Buenos Aires, Argentina – Under the heading of “it’s better to be lucky than good,” here’s the kind of happy accident that sometimes falls into the lap of a reporter.
I knew coming to Argentina that among other points on the biography of Cardinal Jorge Mario Bergoglio, the man who is now Pope Francis, is the fact that he’s a huge fan of the soccer club San Lorenzo. The team plays in the Primera División, which is the top flight of soccer in Argentina. (San Lorenzo is currently in 11th place in a 20-team field.)
Understandably, the team is fiercely proud of their most famous booster. On March 16, San Lorenzo actually came out for a match against Colón de Santa Fe with a picture of the new pope on the players’ jerseys. (For the record, they won 1-0 … enough said.)
En route to Buenos Aires, I thought it might be cute to track down someone from the club for a quick chat, but dismissed it as not worth the effort. As it turns out, however, the team actually stayed in my hotel Friday night for a Saturday match, and I bumped into the coach and several players while returning from a long day.
The coach, Juan Antonio Pizzi, told me he’s given countless interviews about the pope’s history with the club over the last three weeks, but he was thrilled to do it again – most other franchises, he said, would pay anything to draw this kind of interest, while San Lorenzo is getting it for free simply by riding the “Francis-mania” wave.
The interview took place in Spanish through an interpreter.
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What does it mean to you to know you’ve got the pope as a fan?
In reality, I believe that the election of Francis as pope was a surprise to all Argentina, and for some people it was also a surprise to learn how just big a fan he is of San Lorenzo. It’s really nice to know that someone as important as the pope follows not just national soccer but our club, San Lorenzo. Everybody’s been talking about how the pope is a fan of our team, everybody!
Did he ever come to the games?
I’m told that the pope used to come to the games. He also used to celebrate Masses at the San Lorenzo chapel, for the team. He actually confirmed two of our players when they were in the junior leagues, while he was archbishop of Buenos Aires, and now they’re playing for the team. Today they’re 18 and 19 years old.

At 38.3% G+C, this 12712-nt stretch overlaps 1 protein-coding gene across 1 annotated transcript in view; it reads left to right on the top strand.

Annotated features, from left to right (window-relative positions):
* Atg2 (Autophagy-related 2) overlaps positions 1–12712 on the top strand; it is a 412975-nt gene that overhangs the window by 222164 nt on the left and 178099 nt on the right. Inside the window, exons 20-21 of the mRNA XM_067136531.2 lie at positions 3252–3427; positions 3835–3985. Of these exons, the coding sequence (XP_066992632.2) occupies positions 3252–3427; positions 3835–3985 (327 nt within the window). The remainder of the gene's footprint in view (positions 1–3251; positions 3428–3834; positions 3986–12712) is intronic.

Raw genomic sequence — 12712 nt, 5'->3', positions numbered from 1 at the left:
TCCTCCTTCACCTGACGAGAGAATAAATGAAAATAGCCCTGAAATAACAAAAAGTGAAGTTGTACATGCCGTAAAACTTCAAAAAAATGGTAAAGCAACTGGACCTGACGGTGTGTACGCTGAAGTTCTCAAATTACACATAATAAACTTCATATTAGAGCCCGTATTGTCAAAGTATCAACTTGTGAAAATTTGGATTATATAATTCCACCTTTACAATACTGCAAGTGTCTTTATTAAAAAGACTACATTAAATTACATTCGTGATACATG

Does the team feel more pressure because they’re playing for the pope now?
No, I believe everyone’s really happy. We’ve been surprised and thankful at how much media interest there’s been in the situation. We’ve been in newspapers all over the world just because the pope follows us, which is great. It’s great publicity for our team and our players, and they’re thrilled about it.
Probably the most famous sports movie in American history is about the Notre Dame football team and a dying player named George Gipp, in which the coach tells his team: “Win one for the Gipper!” Have you thought about giving a speech in which you tell your guys, “Win one for the Pope!”?
To tell the truth, right now we’re still finding it a little hard to think of him as the pope, because for us he’s part of the family and we know him personally. It’s sort of hard to think of him as the figure of “the pope,” because he’s just Bergoglio. But now that you mention it, when the right moment comes along, I might just give that speech!
Where are you in the season right now?
There are twelve games left in the season, and right now we’re fighting to make sure that we stay in the top league and don’t drop back to the next level down. That’s what we have to avoid … it’s impossible.
You can’t let the pope down, right?
We don’t want to let to let any of our fans down, and it’s important for the club to stay in the top league. Of course, it would be even more awful to know that the pope was disappointed!
Have you thought about telling the team that if they stay in the top league, you’ll take them to Rome to meet their most famous fan?
I don’t think we need any extra motivation, because trying to win games and stay in the top league is what every team, ever player, always wants. However, if the season ends well, and that’s certainly what we’re hoping for, there’s probably going to be a short trip to Europe, and we hope that we can add a stop in Rome to visit the pope.
Do you play in the month of December?
It’s the end of the season.
Plans right now call for Francis to come back Argentina that month. Would you like to invite him to a game?
Listen, I’m just glad he’s coming to Argentina. I imagine he’ll be way too busy to come to one of our games, but obviously, if he could, it would be a dream.
(Follow John Allen on Twitter: @JohnLAllenJr)